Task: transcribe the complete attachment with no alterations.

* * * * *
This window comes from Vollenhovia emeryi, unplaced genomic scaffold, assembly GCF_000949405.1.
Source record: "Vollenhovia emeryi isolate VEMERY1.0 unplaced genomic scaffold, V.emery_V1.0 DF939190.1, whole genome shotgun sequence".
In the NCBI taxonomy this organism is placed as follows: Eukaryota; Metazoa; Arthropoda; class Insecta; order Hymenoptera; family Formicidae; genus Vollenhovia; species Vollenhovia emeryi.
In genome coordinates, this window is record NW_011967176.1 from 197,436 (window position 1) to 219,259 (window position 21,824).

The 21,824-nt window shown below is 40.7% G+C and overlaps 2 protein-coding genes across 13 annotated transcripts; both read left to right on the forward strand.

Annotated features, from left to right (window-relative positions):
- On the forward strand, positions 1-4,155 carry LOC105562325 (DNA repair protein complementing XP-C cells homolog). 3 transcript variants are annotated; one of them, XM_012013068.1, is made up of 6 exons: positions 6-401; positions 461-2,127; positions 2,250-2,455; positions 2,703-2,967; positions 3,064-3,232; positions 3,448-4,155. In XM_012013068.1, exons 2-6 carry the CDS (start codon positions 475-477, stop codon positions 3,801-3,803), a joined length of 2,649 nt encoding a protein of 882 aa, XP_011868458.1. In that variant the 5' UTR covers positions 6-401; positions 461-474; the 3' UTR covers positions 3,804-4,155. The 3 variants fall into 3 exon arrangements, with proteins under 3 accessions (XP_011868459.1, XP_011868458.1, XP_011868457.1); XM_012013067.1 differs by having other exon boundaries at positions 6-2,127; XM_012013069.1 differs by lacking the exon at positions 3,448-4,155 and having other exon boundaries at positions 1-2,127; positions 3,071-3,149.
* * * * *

This window comes from Vollenhovia emeryi, unplaced genomic scaffold, assembly GCF_000949405.1.
Source record: "Vollenhovia emeryi isolate VEMERY1.0 unplaced genomic scaffold, V.emery_V1.0 DF939190.1, whole genome shotgun sequence".
In the NCBI taxonomy this organism is placed as follows: Eukaryota; Metazoa; Arthropoda; class Insecta; order Hymenoptera; family Formicidae; genus Vollenhovia; species Vollenhovia emeryi.
In genome coordinates, this window is record NW_011967176.1 from 197,436 (window position 1) to 219,259 (window position 21,824).

The 21,824-nt window shown below is 40.7% G+C and overlaps 2 protein-coding genes across 13 annotated transcripts; both read left to right on the forward strand.

Annotated features, from left to right (window-relative positions):
- On the forward strand, positions 1-4,155 carry LOC105562325 (DNA repair protein complementing XP-C cells homolog). 3 transcript variants are annotated; one of them, XM_012013068.1, is made up of 6 exons: positions 6-401; positions 461-2,127; positions 2,250-2,455; positions 2,703-2,967; positions 3,064-3,232; positions 3,448-4,155. In XM_012013068.1, exons 2-6 carry the CDS (start codon positions 475-477, stop codon positions 3,801-3,803), a joined length of 2,649 nt encoding a protein of 882 aa, XP_011868458.1. In that variant the 5' UTR covers positions 6-401; positions 461-474; the 3' UTR covers positions 3,804-4,155. The 3 variants fall into 3 exon arrangements, with proteins under 3 accessions (XP_011868459.1, XP_011868458.1, XP_011868457.1); XM_012013067.1 differs by having other exon boundaries at positions 6-2,127; XM_012013069.1 differs by lacking the exon at positions 3,448-4,155 and having other exon boundaries at positions 1-2,127; positions 3,071-3,149.